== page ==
Divorce and child custody battles can be ugly for everyone involved, and it can especially be most damaging to the mental, emotional and physical health of the children, and this is, even more, when the custody battle is between unmarried parents. And while each state handles unmarried child custody battles differently, courts seem to agree on one thing: The child must be protected at all costs.
When a child is born to unmarried parents, the biological mother of the child is automatically granted sole custodianship. This is because courts do not assume paternity, which means the “father” is not automatically presumed as the “biological father” of the child unless otherwise proven by a paternity test. But the question remains: Who has the right custody of the child?
First and foremost, if you find yourself in a break-up with the person with who you have a kid and if the other party is adamant in pressing charges and you’re not quite sure what the legal process to pursue, you might want to consider commissioning the services of a reputable child support attorney that can help increase your likelihood of winning the case.
Remember: taking legal action should be a last resort and shouldn’t be the first action on your list. If you can talk things through and reach a resolution without pressing legal charges, then that’s a more rational course of action.
How Do Courts Determine Who Has Child-custody?
Family law across the United States only assumes legal paternity if the child was born if the couple is married. However, when a child is born outside of marriage, the courts do not assume paternity. If the “father” does not establish paternity, he has no legal standing to request visitation rights, shared custody, or any decisions relating to the welfare of the child.
Legal paternity can be established in numerous ways, and the easiest method is to ensure that the father’s name is on the child’s birth certificate or at least has helped fill out the birth certificate shortly after the baby was born. If none of those is possible, the father can complete a voluntary acknowledgment of paternity form to submit to the court.
However, the mother can contest this by requesting a paternity test and vice versa until legal paternity is established.
Child’s Emotional Bond to a Parent and Preference
It is a well-known fact in psychology that it is easier to build a child than to repair an adult. Hence, the U.S. court’s top priority is to protect the child’s emotional health as much as their physical health. That’s why courts want to identify which parent the child has a deeper personal connection with to determine custody. And although courts look into other factors, they also consider the child’s preference.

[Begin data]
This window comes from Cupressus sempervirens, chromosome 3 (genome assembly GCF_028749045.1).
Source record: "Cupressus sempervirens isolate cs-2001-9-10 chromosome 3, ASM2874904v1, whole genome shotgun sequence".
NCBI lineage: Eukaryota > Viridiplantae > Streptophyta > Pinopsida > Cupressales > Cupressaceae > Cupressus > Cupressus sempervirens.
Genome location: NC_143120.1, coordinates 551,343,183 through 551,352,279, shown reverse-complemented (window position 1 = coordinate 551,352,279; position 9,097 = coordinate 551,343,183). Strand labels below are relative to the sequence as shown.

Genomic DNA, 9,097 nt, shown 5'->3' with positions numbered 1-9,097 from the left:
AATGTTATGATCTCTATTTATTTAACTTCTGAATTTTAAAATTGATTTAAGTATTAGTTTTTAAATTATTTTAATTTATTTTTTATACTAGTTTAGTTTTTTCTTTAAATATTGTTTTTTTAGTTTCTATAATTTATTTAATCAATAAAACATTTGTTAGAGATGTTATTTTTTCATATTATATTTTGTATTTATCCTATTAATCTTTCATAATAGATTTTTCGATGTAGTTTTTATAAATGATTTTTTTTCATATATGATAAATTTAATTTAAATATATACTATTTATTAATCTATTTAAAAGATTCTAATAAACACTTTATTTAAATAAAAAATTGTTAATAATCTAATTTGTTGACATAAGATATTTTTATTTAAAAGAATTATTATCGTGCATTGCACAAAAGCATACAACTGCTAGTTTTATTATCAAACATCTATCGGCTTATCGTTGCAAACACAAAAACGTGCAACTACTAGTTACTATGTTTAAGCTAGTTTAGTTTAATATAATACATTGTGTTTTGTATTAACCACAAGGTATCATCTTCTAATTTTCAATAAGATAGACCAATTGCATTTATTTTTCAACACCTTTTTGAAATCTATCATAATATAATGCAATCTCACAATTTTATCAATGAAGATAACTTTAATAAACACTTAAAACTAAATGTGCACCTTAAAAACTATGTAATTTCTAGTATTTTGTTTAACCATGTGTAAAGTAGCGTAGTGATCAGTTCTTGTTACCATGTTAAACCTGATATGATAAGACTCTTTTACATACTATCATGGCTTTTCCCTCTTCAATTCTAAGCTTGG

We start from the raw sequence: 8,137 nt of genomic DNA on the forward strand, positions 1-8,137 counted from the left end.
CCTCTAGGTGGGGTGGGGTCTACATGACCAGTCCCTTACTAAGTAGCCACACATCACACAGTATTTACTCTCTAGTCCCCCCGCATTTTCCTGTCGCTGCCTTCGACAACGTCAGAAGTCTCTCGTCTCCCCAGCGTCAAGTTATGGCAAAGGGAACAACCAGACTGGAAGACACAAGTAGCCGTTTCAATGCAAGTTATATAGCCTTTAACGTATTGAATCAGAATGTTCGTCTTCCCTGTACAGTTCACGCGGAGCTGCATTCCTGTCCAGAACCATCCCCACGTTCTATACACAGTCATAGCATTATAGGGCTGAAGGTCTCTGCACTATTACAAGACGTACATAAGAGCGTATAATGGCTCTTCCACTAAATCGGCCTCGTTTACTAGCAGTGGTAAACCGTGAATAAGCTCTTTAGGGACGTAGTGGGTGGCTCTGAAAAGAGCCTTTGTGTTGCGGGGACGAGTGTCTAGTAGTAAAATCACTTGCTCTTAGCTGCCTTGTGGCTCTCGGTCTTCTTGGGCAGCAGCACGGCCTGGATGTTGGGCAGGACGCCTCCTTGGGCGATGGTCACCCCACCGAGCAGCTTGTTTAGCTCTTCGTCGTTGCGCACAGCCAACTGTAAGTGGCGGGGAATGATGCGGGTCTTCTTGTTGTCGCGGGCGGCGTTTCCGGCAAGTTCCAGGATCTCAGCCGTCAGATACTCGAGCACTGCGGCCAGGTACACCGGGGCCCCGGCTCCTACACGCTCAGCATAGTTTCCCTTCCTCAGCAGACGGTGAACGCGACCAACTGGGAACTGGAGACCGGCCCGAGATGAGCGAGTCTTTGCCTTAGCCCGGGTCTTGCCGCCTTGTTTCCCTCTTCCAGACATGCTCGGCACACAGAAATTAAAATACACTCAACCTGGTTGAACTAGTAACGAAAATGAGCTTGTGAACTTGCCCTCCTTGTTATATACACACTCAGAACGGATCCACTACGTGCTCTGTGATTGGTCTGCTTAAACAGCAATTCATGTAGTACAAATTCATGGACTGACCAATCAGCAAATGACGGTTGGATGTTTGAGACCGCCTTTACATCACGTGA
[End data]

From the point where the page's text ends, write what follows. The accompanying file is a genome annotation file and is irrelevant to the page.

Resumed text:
The Parent’s Physical and Mental Health
Aside from the child’s emotional health, the court also takes into account the parent’s physical and emotional health when determining custody. The parent who is more sound of body and mind is preferred by courts when awarding child custody. If a parent is suffering from severe physical and mental ailments, then the court is unlikely to award child-custody to that parent.
US courts also take into account the parent’s ability to provide a comfortable life for their child. One of the most crucial financial considerations that the courts look into the monetary and living arrangements that a parent can give a child. The court initiates its independent investigation regarding a parent’s financial situation to determine whether they’re financially stable or not.
Evidence of Domestic Abuse
One of the most significant factors US courts consider when granting child-custody is allegations of domestic abuse and can ultimately determine who gets child custody. Apart from actual evidence of domestic abuse, the courts will also consider allegations of domestic abuse. The court will always prefer that the child stays in a safe environment.
Child custody legal battles don’t always have to be grueling and bloody. Sometimes all the court needs to determine who gets custody or shared custody, visitation rights, child support can be determined by two amicable parents agreeing on terms. In a perfect world, this is what courts prefer instead of long and exhausting legal battles and court dates.
Ultimately it is the court’s decision on who gets granted child-custody and will take into considerations all the factors that will enable the child to live in a safe and happy environment where he or she can grow up to be an upstanding citizen.